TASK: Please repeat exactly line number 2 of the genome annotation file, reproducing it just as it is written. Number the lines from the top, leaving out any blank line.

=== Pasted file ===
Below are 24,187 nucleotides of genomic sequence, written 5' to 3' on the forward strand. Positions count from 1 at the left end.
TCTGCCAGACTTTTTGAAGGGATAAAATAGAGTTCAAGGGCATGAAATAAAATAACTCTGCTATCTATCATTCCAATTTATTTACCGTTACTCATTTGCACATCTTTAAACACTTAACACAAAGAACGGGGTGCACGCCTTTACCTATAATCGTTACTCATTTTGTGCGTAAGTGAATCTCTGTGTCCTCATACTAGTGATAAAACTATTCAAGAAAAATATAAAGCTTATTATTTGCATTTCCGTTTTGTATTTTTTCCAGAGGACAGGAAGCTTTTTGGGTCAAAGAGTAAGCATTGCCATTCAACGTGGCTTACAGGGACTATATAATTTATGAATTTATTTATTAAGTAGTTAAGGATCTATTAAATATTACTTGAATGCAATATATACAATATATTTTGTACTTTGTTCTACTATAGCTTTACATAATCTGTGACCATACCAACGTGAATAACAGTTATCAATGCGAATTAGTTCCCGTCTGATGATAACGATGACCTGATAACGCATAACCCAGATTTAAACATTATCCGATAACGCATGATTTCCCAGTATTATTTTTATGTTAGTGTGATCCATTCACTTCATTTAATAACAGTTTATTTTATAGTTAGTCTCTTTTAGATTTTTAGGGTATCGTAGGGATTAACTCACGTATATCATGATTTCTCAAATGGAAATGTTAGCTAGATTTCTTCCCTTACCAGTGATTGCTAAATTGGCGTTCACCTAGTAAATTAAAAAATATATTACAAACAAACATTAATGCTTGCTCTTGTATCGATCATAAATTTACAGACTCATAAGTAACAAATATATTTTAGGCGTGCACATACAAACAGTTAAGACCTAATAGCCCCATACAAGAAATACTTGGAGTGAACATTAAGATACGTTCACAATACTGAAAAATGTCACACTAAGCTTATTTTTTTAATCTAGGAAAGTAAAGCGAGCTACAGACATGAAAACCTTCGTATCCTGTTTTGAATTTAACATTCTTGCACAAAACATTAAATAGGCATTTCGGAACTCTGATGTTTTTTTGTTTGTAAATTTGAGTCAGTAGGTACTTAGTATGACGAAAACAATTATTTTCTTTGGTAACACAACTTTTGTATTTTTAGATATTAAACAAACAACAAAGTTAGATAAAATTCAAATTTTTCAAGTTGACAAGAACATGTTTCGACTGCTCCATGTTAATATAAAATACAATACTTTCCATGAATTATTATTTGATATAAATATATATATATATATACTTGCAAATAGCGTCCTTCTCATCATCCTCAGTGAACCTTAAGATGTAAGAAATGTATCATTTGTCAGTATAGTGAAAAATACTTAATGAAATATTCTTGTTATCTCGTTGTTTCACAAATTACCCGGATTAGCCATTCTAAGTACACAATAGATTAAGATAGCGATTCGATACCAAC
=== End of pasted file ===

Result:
TCTGCCAGACTTTTTGAAGGGATAAAATAGAGTTCAAGGGCATGAAATAAAATAACTCTGCTATCTATCATTCCAATTTATTTACCGTTACTCATTTGCACATCTTTAAACACTTAACACAAAGAACGGGGTGCACGCCTTTACCTATAATCGTTACTCATTTTGTGCGTAAGTGAATCTCTGTGTCCTCATACTAGTGATAAAACTATTCAAGAAAAATATAAAGCTTATTATTTGCATTTCCGTTTTGTATTTTTTCCAGAGGACAGGAAGCTTTTTGGGTCAAAGAGTAAGCATTGCCATTCAACGTGGCTTACAGGGACTATATAATTTATGAATTTATTTATTAAGTAGTTAAGGATCTATTAAATATTACTTGAATGCAATATATACAATATATTTTGTACTTTGTTCTACTATAGCTTTACATAATCTGTGACCATACCAACGTGAATAACAGTTATCAATGCGAATTAGTTCCCGTCTGATGATAACGATGACCTGATAACGCATAACCCAGATTTAAACATTATCCGATAACGCATGATTTCCCAGTATTATTTTTATGTTAGTGTGATCCATTCACTTCATTTAATAACAGTTTATTTTATAGTTAGTCTCTTTTAGATTTTTAGGGTATCGTAGGGATTAACTCACGTATATCATGATTTCTCAAATGGAAATGTTAGCTAGATTTCTTCCCTTACCAGTGATTGCTAAATTGGCGTTCACCTAGTAAATTAAAAAATATATTACAAACAAACATTAATGCTTGCTCTTGTATCGATCATAAATTTACAGACTCATAAGTAACAAATATATTTTAGGCGTGCACATACAAACAGTTAAGACCTAATAGCCCCATACAAGAAATACTTGGAGTGAACATTAAGATACGTTCACAATACTGAAAAATGTCACACTAAGCTTATTTTTTTAATCTAGGAAAGTAAAGCGAGCTACAGACATGAAAACCTTCGTATCCTGTTTTGAATTTAACATTCTTGCACAAAACATTAAATAGGCATTTCGGAACTCTGATGTTTTTTTGTTTGTAAATTTGAGTCAGTAGGTACTTAGTATGACGAAAACAATTATTTTCTTTGGTAACACAACTTTTGTATTTTTAGATATTAAACAAACAACAAAGTTAGATAAAATTCAAATTTTTCAAGTTGACAAGAACATGTTTCGACTGCTCCATGTTAATATAAAATACAATACTTTCCATGAATTATTATTTGATATAAATATATATATATATATACTTGCAAATAGCGTCCTTCTCATCATCCTCAGTGAACCTTAAGATGTAAGAAATGTATCATTTGTCAGTATAGTGAAAAATACTTAATGAAATATTCTTGTTATCTCGTTGTTTCACAAATTACCCGGATTAGCCATTCTAAGTACACAATAGATTAAGATAGCGATTCGATACCAAC